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From Wikipedia, the free encyclopedia

A chemical structure includes molecular geometry, electronic structure and crystal structure of a chemical compound. Molecular geometry refers to the spatial arrangement of atoms in a molecule and the chemical bonds that hold the atoms together. Molecular geometry can range from the very simple, such as diatomic oxygen or nitrogen molecules, to the very complex, such as protein or DNA molecules. Molecular geometry can be roughly represented using a structural formula. Electronic structure describes the occupation of a compound's molecular orbitals.

Structure determination

Structural determination in chemistry is the process of determining the chemical structure of chemical compounds. Practically, the end result of such process is the obtainment of the coordinates of the atoms in a molecule.[1] The methods by which one can determine the structure of a molecule is by various methods of spectroscopy, such as nuclear magnetic resonance (NMR), infrared spectroscopy and Raman spectroscopy, electron microscopy, and x-ray crystallography (x-ray diffraction). The last technique can produce 3D models at atomic resolution, as long as crystals are available, as x-ray diffraction needs numerous copies of the molecule being studied that must also be arranged in an organised way.[1]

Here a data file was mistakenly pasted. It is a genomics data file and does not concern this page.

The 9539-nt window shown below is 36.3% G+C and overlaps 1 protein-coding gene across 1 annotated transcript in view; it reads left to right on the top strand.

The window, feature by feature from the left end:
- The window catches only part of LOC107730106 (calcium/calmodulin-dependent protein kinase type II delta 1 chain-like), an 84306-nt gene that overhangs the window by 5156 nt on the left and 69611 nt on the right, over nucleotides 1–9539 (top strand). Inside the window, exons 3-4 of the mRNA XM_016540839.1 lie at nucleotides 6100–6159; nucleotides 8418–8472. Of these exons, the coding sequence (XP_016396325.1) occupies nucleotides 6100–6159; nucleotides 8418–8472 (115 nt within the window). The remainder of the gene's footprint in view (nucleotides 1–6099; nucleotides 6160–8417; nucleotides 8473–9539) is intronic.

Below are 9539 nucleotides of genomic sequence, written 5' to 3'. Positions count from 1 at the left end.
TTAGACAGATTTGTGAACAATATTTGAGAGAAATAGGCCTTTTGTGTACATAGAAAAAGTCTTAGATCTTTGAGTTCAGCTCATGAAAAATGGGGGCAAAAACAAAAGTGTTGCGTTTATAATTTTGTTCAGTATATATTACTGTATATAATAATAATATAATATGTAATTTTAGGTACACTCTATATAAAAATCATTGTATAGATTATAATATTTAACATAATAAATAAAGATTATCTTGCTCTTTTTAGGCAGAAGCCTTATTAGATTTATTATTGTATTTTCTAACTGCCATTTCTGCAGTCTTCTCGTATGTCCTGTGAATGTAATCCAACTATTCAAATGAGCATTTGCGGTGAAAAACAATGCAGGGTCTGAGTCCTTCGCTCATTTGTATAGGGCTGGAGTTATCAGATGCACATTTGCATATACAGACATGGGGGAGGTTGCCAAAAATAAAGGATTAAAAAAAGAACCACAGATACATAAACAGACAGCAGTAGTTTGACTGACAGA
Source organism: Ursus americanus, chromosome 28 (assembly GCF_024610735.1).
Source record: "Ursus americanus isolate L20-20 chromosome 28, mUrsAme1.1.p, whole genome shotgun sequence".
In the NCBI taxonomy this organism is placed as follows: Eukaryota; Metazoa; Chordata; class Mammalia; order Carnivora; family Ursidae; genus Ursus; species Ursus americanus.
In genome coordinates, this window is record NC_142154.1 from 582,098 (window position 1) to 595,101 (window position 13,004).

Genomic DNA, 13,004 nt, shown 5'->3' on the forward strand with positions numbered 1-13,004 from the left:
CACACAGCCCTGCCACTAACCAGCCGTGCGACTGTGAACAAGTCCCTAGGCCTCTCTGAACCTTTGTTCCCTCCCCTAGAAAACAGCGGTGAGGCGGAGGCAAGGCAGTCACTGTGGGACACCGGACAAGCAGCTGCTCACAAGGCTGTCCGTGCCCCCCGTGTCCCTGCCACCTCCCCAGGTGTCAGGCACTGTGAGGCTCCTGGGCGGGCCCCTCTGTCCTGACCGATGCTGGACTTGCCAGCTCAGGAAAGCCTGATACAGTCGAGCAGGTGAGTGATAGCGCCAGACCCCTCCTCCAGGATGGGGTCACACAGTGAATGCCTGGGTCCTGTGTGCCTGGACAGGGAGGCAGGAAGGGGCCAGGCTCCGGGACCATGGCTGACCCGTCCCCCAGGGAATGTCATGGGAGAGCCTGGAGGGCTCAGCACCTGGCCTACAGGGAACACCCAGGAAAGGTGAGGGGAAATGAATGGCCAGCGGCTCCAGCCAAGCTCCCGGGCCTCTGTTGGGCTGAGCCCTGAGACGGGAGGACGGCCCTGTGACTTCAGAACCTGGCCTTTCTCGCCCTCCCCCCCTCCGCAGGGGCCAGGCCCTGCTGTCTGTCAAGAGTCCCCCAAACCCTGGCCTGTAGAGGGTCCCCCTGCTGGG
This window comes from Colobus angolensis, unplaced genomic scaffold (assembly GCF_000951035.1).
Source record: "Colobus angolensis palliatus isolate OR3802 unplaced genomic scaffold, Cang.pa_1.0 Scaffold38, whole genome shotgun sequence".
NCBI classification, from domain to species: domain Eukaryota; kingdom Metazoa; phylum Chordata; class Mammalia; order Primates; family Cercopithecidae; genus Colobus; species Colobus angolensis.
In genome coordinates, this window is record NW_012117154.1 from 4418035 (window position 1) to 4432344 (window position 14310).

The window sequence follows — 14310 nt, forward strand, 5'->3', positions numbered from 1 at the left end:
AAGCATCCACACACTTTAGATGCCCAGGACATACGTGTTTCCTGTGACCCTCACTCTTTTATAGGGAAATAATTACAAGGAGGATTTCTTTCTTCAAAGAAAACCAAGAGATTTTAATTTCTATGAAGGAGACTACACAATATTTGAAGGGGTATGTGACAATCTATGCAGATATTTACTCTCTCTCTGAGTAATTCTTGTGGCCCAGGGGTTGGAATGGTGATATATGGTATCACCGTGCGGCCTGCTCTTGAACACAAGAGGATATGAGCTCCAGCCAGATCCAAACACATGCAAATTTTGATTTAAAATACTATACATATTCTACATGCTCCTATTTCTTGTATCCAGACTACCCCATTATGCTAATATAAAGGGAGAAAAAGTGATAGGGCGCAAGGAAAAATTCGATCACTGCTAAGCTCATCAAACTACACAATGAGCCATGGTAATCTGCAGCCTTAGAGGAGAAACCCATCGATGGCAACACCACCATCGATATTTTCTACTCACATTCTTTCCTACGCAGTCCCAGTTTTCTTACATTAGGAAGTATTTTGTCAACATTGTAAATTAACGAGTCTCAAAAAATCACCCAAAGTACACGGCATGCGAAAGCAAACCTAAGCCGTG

The following are common methods for determining chemical structure:

The following are common methods for determining electronic structure:

See also


  1. ^ a b C406_lect07 (PDF, 936 KiB)


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